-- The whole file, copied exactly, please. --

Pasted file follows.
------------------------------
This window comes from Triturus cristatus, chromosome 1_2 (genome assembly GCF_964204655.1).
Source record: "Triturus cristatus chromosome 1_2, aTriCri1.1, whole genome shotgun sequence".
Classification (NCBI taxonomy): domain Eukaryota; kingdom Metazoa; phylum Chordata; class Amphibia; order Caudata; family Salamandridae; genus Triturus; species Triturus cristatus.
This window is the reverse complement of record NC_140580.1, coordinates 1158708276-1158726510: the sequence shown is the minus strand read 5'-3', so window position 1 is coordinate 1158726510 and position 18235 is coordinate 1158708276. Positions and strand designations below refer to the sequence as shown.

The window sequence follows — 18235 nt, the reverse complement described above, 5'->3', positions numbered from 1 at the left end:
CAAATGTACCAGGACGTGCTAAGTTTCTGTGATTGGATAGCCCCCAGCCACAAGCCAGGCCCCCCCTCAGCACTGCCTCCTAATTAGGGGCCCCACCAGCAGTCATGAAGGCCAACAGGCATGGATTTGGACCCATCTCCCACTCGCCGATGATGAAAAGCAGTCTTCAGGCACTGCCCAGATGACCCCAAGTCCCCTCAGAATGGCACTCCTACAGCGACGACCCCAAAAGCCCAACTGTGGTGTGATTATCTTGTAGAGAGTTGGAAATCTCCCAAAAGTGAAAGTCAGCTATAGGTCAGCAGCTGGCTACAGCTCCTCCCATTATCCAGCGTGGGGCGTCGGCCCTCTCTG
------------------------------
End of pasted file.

This window comes from Triturus cristatus, chromosome 1_2 (genome assembly GCF_964204655.1).
Source record: "Triturus cristatus chromosome 1_2, aTriCri1.1, whole genome shotgun sequence".
Classification (NCBI taxonomy): domain Eukaryota; kingdom Metazoa; phylum Chordata; class Amphibia; order Caudata; family Salamandridae; genus Triturus; species Triturus cristatus.
This window is the reverse complement of record NC_140580.1, coordinates 1158708276-1158726510: the sequence shown is the minus strand read 5'-3', so window position 1 is coordinate 1158726510 and position 18235 is coordinate 1158708276. Positions and strand designations below refer to the sequence as shown.

The window sequence follows — 18235 nt, the reverse complement described above, 5'->3', positions numbered from 1 at the left end:
CAAATGTACCAGGACGTGCTAAGTTTCTGTGATTGGATAGCCCCCAGCCACAAGCCAGGCCCCCCCTCAGCACTGCCTCCTAATTAGGGGCCCCACCAGCAGTCATGAAGGCCAACAGGCATGGATTTGGACCCATCTCCCACTCGCCGATGATGAAAAGCAGTCTTCAGGCACTGCCCAGATGACCCCAAGTCCCCTCAGAATGGCACTCCTACAGCGACGACCCCAAAAGCCCAACTGTGGTGTGATTATCTTGTAGAGAGTTGGAAATCTCCCAAAAGTGAAAGTCAGCTATAGGTCAGCAGCTGGCTACAGCTCCTCCCATTATCCAGCGTGGGGCGTCGGCCCTCTCTG